Friday, August 12, 2016
Ind. Courts - Report of problems arising because of trial transcripts in appeals that have not been e-filed
The ILB receieved this note yesterday:
So...the new Appellate Rules require the trial court clerk to immediately transmit the completed transcript to the Appellate Clerk. It used to be that the trial court clerk could hold onto it until requested, or could send it to the appellant.ILB: The ILB has learned that rule revisions are in process to address this issue.
But they aren't doing that anymore. So I figured we would just head downtown from now on to start picking them up. Right? Wrong.
Last Thursday, my colleague learned that the trial court clerk had filed her notice of completion of transcript (which triggered his 30-day deadline) and had transmitted the transcript to the Appellate Clerk for filing. On Tuesday, my colleague saw that the transcript had been noted on the docket as having been received. So he went to the Appellate Clerk's office to check it out. But he couldn't.
Because they had to send the transcript out for "scanning." Today my colleague called to check on the progress, and he learned that the Appellate Clerk's office did not have it back from the scanning vendor and did not know when it might be back, but the deputy believed it would be Monday or later.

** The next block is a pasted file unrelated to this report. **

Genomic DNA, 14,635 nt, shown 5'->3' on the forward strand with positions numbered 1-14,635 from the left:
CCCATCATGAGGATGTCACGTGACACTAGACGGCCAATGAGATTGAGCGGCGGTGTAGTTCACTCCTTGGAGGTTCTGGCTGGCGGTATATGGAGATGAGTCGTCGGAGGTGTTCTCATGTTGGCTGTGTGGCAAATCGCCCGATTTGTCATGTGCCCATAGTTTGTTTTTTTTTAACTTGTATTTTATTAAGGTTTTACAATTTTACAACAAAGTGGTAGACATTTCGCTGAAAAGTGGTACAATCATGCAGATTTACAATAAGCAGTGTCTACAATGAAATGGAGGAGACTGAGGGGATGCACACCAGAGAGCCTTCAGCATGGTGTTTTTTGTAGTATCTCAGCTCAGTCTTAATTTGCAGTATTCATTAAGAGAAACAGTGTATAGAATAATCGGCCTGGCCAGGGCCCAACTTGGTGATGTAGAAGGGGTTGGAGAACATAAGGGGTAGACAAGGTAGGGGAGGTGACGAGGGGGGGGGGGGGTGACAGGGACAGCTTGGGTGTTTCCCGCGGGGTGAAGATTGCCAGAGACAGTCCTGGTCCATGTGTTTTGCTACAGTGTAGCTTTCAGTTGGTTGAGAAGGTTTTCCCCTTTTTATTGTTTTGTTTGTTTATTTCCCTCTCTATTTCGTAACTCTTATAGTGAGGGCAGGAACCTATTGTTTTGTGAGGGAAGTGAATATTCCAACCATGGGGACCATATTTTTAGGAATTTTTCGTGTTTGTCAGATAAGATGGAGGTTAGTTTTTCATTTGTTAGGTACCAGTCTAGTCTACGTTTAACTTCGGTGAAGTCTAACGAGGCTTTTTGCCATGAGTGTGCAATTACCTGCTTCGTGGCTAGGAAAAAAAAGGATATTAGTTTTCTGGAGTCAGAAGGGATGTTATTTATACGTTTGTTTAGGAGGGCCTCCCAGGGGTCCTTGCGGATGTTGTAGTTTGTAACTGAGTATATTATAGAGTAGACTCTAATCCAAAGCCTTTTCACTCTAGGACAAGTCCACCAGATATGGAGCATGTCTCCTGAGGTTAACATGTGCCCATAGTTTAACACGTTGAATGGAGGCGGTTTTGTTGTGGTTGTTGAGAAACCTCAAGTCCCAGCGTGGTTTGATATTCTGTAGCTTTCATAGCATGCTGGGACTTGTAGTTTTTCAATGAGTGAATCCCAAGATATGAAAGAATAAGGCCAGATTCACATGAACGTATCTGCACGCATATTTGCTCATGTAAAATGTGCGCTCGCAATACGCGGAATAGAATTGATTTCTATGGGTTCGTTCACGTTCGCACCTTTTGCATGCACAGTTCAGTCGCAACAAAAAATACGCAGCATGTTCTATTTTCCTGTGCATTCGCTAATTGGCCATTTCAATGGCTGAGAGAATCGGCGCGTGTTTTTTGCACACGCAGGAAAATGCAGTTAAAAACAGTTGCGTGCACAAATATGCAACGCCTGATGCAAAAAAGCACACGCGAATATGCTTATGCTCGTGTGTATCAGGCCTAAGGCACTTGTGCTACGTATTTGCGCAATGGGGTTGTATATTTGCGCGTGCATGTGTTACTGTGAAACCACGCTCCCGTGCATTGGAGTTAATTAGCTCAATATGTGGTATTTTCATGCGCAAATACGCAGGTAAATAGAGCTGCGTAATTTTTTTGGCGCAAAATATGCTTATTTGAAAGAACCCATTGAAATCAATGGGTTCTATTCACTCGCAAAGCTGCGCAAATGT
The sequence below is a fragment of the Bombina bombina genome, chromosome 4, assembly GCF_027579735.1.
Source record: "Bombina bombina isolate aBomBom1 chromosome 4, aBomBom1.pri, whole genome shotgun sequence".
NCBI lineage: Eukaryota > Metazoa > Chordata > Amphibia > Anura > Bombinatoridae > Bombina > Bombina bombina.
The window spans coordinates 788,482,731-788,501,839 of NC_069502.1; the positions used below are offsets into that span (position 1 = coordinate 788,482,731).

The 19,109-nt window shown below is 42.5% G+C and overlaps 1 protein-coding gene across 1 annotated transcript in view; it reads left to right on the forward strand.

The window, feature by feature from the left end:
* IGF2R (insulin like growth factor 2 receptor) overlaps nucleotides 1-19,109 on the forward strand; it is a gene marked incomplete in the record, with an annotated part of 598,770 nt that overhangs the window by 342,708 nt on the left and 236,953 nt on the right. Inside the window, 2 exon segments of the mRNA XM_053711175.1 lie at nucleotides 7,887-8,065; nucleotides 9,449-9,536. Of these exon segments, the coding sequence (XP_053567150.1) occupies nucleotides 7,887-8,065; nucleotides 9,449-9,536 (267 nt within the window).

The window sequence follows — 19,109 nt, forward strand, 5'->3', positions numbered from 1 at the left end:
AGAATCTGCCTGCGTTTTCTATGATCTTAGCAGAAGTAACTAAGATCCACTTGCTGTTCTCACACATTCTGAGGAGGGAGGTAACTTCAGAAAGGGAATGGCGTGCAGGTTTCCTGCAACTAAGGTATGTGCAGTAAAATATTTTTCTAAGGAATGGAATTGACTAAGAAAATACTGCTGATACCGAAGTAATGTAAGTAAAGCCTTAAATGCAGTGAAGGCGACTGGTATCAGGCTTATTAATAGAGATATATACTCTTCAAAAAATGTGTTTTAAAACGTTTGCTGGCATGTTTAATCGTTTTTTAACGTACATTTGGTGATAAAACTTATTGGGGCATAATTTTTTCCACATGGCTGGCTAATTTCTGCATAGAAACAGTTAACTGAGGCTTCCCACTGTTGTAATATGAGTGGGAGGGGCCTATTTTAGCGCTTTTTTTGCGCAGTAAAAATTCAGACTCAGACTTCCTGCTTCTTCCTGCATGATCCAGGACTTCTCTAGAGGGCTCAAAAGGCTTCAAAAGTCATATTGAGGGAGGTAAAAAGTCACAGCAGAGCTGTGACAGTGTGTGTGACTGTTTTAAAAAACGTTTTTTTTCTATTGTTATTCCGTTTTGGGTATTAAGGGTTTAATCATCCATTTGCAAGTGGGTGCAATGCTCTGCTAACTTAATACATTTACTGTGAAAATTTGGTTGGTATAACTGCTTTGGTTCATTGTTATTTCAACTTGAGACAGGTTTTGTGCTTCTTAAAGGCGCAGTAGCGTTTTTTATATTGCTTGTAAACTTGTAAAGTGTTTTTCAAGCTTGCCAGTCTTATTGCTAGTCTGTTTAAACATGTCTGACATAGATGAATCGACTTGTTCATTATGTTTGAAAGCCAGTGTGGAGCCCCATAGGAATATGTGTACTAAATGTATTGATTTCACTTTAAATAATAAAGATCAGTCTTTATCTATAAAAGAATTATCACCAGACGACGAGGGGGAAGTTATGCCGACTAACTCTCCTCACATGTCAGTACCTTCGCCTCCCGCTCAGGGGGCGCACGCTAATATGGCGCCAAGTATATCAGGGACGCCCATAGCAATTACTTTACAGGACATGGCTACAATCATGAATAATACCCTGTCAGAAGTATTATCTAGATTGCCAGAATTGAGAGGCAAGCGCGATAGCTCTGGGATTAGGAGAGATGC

Let's assume it is Monday the 14th. He will have lost 1/3 of his 30-day period to review a 3-4 volume transcript and write his initial brief.
I talked to a friend in the clerk's office about this. She said that when we switch to e-filing transcripts, this should clear up. Except the volume of exhibits. The new rules still allow for the court reporters to file their exhibits by paper. So those would still need to be sent out for scanning. Which could delay release of the transcript to the appellant.
Why are court reporters still not required to comply with the rules, like including an electronic copy?
Readers: Do you have additional e-filing issues that have popped up in your practice?